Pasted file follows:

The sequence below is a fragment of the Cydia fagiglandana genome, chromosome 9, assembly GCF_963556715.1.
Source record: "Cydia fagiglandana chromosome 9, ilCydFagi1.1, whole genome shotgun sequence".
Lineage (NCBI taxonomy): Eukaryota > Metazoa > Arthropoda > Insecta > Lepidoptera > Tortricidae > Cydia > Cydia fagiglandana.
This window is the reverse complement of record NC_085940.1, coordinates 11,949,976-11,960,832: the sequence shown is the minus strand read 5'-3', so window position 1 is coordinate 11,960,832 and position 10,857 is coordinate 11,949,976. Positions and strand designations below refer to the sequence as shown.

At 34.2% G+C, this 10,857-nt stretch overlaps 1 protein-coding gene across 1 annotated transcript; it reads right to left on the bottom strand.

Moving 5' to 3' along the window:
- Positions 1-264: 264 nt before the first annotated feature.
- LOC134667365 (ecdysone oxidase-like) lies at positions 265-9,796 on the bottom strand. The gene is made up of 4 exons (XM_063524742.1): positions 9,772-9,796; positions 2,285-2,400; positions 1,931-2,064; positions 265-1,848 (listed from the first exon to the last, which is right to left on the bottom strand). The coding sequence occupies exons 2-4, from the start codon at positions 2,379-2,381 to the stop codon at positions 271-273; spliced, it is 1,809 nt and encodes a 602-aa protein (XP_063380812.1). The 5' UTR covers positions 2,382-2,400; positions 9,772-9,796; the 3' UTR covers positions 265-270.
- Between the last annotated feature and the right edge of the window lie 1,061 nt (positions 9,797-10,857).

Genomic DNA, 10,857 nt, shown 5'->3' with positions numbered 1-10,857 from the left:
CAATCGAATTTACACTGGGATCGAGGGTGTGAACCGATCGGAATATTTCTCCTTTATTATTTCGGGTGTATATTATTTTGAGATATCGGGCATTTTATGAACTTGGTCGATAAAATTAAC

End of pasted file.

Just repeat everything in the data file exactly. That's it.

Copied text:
The sequence below is a fragment of the Cydia fagiglandana genome, chromosome 9, assembly GCF_963556715.1.
Source record: "Cydia fagiglandana chromosome 9, ilCydFagi1.1, whole genome shotgun sequence".
Lineage (NCBI taxonomy): Eukaryota > Metazoa > Arthropoda > Insecta > Lepidoptera > Tortricidae > Cydia > Cydia fagiglandana.
This window is the reverse complement of record NC_085940.1, coordinates 11,949,976-11,960,832: the sequence shown is the minus strand read 5'-3', so window position 1 is coordinate 11,960,832 and position 10,857 is coordinate 11,949,976. Positions and strand designations below refer to the sequence as shown.

At 34.2% G+C, this 10,857-nt stretch overlaps 1 protein-coding gene across 1 annotated transcript; it reads right to left on the bottom strand.

Moving 5' to 3' along the window:
- Positions 1-264: 264 nt before the first annotated feature.
- LOC134667365 (ecdysone oxidase-like) lies at positions 265-9,796 on the bottom strand. The gene is made up of 4 exons (XM_063524742.1): positions 9,772-9,796; positions 2,285-2,400; positions 1,931-2,064; positions 265-1,848 (listed from the first exon to the last, which is right to left on the bottom strand). The coding sequence occupies exons 2-4, from the start codon at positions 2,379-2,381 to the stop codon at positions 271-273; spliced, it is 1,809 nt and encodes a 602-aa protein (XP_063380812.1). The 5' UTR covers positions 2,382-2,400; positions 9,772-9,796; the 3' UTR covers positions 265-270.
- Between the last annotated feature and the right edge of the window lie 1,061 nt (positions 9,797-10,857).

Genomic DNA, 10,857 nt, shown 5'->3' with positions numbered 1-10,857 from the left:
CAATCGAATTTACACTGGGATCGAGGGTGTGAACCGATCGGAATATTTCTCCTTTATTATTTCGGGTGTATATTATTTTGAGATATCGGGCATTTTATGAACTTGGTCGATAAAATTAAC